Reducing Seismic Risk for an Ancient Roman Amphitheater
The purpose of the system is to continuously monitor static and dynamic measurements from distributed sensors inside the Arena di Verona. The system is composed of ten data acquisition units with small hardware for minimal visual impact in the Roman amphitheater. A monitoring PC was placed at the ticket office entrance. We use NI hardware and software, and Structural-X software, which we developed using LabVIEW, to monitor the structural health of the building by acquiring data from the following sensors:
- Uniaxial accelerometers that analyze the vibration characteristics of the structure
- Potentiometer-type displacement sensors that check the status of cracks and fissures
- Environmental sensors that check temperature and humidity at certain points of the structure
System Hardware Components
The system consists of the following components:
- One NI 9792 programmable WSN gateway that operates as the collection and management point for all acquisition units
- Six NI WSN-3202 wireless sensor network (WSN) modules that collect slow-changing data such as temperature, humidity, and displacement, and communicate wirelessly with the master box
- Three NI 9144 EtherCAT RIO chassis with C Series modules that collect dynamic data from accelerometers and other static variables, and communicate with the master box using a deterministic Ethernet connection
- A PC that monitors data acquisition using the Structural-X supervisory software application built in LabVIEW that is accessible through an Internet connection from remote workstations
The six NI WSN-3202 wireless measurement nodes acquire measurements from displacement (potentiometers), temperature, and humidity sensors. Four modules acquire data from four other potentiometers. The nodes transmit acquired sensor data over an IEEE 802.15.4 wireless network.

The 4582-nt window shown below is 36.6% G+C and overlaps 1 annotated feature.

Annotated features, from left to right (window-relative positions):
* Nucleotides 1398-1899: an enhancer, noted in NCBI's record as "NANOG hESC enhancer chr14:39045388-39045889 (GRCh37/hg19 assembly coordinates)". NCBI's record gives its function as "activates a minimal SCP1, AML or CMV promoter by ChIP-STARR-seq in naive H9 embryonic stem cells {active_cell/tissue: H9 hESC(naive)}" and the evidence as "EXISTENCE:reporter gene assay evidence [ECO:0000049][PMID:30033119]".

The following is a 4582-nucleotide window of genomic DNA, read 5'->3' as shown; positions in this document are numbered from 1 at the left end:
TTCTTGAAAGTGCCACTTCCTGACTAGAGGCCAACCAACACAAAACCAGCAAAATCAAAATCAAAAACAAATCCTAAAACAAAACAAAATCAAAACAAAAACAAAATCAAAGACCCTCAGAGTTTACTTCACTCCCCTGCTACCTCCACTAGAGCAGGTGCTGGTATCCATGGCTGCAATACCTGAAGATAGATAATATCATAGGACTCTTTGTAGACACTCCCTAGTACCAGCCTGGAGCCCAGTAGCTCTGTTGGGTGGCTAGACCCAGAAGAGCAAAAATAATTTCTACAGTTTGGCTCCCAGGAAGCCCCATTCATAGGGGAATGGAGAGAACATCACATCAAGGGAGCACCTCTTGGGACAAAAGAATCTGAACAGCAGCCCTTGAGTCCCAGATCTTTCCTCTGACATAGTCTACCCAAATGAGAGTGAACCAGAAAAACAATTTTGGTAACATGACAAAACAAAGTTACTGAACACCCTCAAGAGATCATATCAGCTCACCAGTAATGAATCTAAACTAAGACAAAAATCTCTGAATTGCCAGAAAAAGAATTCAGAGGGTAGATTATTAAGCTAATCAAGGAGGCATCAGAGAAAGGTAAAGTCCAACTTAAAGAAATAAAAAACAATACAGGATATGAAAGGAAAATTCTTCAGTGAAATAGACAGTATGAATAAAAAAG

The dynamic measurement stations are composed of an NI 9144 EtherCAT chassis with NI 9215 and NI 9234 modules. The measurements made by each box varies—the first box measures four accelerometers; the second box measures four accelerometers, two potentiometers, one temperature sensor, and one humidity sensor; and the third box measures eight accelerometers, two potentiometers, one temperature sensor, and one humidity sensor. We decided to use EtherCAT hardware based on the need for perfect synchronization between the distributed accelerometers.
Inside each box are other devices such as a 24 V DC power supply, electrical safeguards, an uninterruptible power supply (UPS), and measurement conditioning for potentiometric sensors. The master box houses the NI 9792 that is used as the master data acquisition controller. The NI 9792 is a programmable WSN gateway that manages the NI WSN nodes on the wireless IEEE 802.15.4 network and the network of NI 9144 EtherCAT chassis, and features centralized data collection and management functions. The master box is also home to a 24 V DC power supply, electrical safeguards, a UPS, and an Ethernet hub. The supervisory PC is a Panel PC placed at the ticket box office for data display, storage, and box configuration.
We programmed the NI hardware using LabVIEW and the necessary libraries. The NI 9792 WSN gateway was programmed using the LabVIEW Real-Time Module and the NI 9144 EtherCAT chassis was programmed using the LabVIEW FPGA Module, and EtherCAT management tools.
The developed software, Structural-X, is based on two software applications: the first one (EMBEDDED) runs on the real-time master and the second one (CLIENT) runs on the supervisory panel PC. Structural-X EMBEDDED collects data from all the devices of the system and publishes data on the network. Structural-X CLIENT verifies conversion parameters of the sensors; configures acquisition and storage parameters; and compensates for offset measurements. The software helps the user check the system’s status and the graphs of acquired measurements in the time and frequency domains. All data is stored locally with data storage frequency set during configuration and is accessible through an Internet connection from remote workstations.
By combining the WSN nodes with the NI CompactRIO EtherCAT system we designed a structural health monitoring (SHM) system that can acquire, process, and share both static and synchronized dynamic data, and also minimizes installation footprint with its distributed architecture.